For many of us, therapy is our first experience in reparenting. While reparenting is ultimately something we must do for ourselves, therapy can often be our first connection with a truly validating and supportive “other.” In fact, the reparenting experience is one of the most valuable experiences we can get from therapy, if not the most valuable. In experiencing real validation from another person, we learn what validation feels like–mentally, emotionally, physically, and spiritually. Until that happens, it can be very difficult even to comprehend what we’ve been missing; what we’ve been searching for in all the wrong places. But once we’ve experienced of validation, we can begin to internalize it and actively seek it out in our personal relationships. (And if you don’t have this experience with a therapist, if you leave her office feeling bad and confused on a regular basis, then you should probably look for another therapist.)
Some people are fortunate enough to find reparenting experiences with friends or romantic partners. They have the experience of feeling heard and from it, are able to do a lot of healing from their past. Others instinctively seek out reparenting without really knowing this is what they’re doing by forming positive relationships with mentor figures; one of my childhood friends was already doing this when she was 14. She had a lot more figured out than I did at that age.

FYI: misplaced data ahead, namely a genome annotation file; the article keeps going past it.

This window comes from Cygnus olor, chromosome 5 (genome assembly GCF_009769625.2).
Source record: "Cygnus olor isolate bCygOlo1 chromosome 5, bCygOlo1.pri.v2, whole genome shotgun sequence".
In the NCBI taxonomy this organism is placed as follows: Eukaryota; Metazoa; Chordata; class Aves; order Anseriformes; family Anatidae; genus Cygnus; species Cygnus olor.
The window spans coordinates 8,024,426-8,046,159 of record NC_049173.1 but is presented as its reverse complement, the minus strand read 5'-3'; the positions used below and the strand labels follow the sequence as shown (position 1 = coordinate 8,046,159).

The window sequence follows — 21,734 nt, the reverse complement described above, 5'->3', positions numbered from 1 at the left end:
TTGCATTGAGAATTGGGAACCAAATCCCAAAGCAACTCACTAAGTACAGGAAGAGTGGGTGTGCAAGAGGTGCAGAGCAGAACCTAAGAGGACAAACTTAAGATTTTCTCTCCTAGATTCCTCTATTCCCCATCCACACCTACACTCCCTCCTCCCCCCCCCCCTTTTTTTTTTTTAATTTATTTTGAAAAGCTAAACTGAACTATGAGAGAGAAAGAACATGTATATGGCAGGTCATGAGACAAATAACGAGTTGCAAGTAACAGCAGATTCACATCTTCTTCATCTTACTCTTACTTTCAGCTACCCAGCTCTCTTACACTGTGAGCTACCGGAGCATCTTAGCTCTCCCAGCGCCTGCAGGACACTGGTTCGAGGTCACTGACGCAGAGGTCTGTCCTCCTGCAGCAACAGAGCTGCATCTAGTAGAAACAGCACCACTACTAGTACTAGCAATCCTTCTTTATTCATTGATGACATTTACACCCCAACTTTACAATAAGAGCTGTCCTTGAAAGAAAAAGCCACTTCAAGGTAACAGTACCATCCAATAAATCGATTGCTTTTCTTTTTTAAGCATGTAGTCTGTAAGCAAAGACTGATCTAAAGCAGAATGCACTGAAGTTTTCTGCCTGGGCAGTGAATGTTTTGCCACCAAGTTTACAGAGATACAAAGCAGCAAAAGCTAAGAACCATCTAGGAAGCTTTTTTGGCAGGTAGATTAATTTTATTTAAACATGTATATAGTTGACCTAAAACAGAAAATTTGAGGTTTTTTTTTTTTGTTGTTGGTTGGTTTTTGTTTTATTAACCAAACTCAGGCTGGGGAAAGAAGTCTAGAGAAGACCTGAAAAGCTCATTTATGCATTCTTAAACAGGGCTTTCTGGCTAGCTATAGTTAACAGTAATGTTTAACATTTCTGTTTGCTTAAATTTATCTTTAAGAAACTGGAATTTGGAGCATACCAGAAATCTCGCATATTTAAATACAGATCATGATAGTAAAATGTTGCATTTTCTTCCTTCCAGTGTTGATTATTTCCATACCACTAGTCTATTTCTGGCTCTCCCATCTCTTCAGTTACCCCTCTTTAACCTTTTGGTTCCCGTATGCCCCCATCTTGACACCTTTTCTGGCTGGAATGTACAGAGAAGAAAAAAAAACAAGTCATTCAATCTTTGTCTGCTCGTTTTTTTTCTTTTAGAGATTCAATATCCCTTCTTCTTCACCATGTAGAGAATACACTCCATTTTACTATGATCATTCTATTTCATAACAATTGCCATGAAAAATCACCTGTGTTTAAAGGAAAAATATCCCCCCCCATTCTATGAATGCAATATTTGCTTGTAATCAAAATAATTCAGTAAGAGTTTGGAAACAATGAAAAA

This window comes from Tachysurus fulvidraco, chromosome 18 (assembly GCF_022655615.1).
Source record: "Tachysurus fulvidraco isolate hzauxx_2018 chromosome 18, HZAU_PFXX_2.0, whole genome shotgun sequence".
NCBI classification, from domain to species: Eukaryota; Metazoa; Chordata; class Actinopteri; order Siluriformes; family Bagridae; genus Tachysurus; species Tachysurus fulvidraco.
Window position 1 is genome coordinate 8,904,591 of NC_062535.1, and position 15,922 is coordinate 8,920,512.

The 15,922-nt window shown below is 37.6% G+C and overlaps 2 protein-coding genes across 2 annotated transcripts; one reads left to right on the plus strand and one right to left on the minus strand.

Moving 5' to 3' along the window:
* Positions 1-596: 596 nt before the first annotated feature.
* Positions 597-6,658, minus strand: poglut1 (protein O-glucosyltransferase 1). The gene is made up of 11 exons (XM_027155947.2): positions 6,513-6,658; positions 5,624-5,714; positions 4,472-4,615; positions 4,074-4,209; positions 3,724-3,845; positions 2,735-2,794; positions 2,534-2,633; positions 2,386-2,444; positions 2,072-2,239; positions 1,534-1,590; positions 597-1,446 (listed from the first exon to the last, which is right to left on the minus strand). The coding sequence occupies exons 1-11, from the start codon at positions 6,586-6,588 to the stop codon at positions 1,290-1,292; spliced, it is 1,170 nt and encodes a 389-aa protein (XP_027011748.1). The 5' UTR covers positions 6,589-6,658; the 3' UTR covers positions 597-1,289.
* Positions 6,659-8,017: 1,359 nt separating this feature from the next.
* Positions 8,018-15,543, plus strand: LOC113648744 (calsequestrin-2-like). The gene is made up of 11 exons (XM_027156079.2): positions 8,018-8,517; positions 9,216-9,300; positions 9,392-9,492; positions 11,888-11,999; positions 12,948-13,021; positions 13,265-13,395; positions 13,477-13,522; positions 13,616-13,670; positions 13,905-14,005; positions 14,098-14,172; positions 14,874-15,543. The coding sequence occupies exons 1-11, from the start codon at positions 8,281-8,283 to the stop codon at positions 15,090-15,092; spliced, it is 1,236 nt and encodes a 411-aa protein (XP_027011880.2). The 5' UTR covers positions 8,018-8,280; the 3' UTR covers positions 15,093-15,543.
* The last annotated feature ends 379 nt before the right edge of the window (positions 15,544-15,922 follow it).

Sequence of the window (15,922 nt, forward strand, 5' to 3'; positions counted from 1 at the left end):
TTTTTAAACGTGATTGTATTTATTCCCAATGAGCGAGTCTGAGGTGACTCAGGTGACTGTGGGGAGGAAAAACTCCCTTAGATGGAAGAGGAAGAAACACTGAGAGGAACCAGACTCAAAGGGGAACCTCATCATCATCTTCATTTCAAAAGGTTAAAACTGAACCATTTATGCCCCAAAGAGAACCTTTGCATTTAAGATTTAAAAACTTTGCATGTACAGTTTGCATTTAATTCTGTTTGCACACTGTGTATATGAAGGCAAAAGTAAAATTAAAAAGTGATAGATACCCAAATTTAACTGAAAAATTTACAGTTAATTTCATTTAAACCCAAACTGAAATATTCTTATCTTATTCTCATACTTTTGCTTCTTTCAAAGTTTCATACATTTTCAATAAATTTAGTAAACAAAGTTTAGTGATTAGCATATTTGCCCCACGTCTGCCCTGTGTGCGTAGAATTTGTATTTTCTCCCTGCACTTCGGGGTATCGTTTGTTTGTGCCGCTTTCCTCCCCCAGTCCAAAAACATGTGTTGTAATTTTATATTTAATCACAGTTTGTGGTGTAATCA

Once you’ve had the experience of being heard and validated by another person and you know what it feels like (and you may have to experience it several times before it really sinks in), then you can begin to hear and validate yourself. You can listen to yourself, make an effort to really understand what’s going on with you, be patient, be compassionate, be forgiving. But I think that having the experience with another person first, and knowing beyond doubt that you’ve had the experience, is paramount to the process. (And trust me, you will know when it happens.) Validation from a compassionate “other” is often the critical difference between guessing at what comes next and really understanding what it is you need to do. Without it, you may just be doing a slightly more sophisticated version of approval-seeking.
Somewhat paradoxically, though, reparenting is something you must do for yourself, and this is where the real magic of it lives. The simple acceptance of this fundamental truth opens up an entirely new world, a world of personal responsibility that no longer relies on other people to change and make you feel whole. It’s scary, but freedom generally is. It’s also exhilarating, empowering, and honest.
So in reparenting, both of these are true: you must have the experience of validation from another person in order to know what it really feels like, then you must use it to learn how to validate yourself. Such self-validation is the most basic ingredient of self-love, and it’s never, ever, ever too late to learn.
Categorised as: Healing Process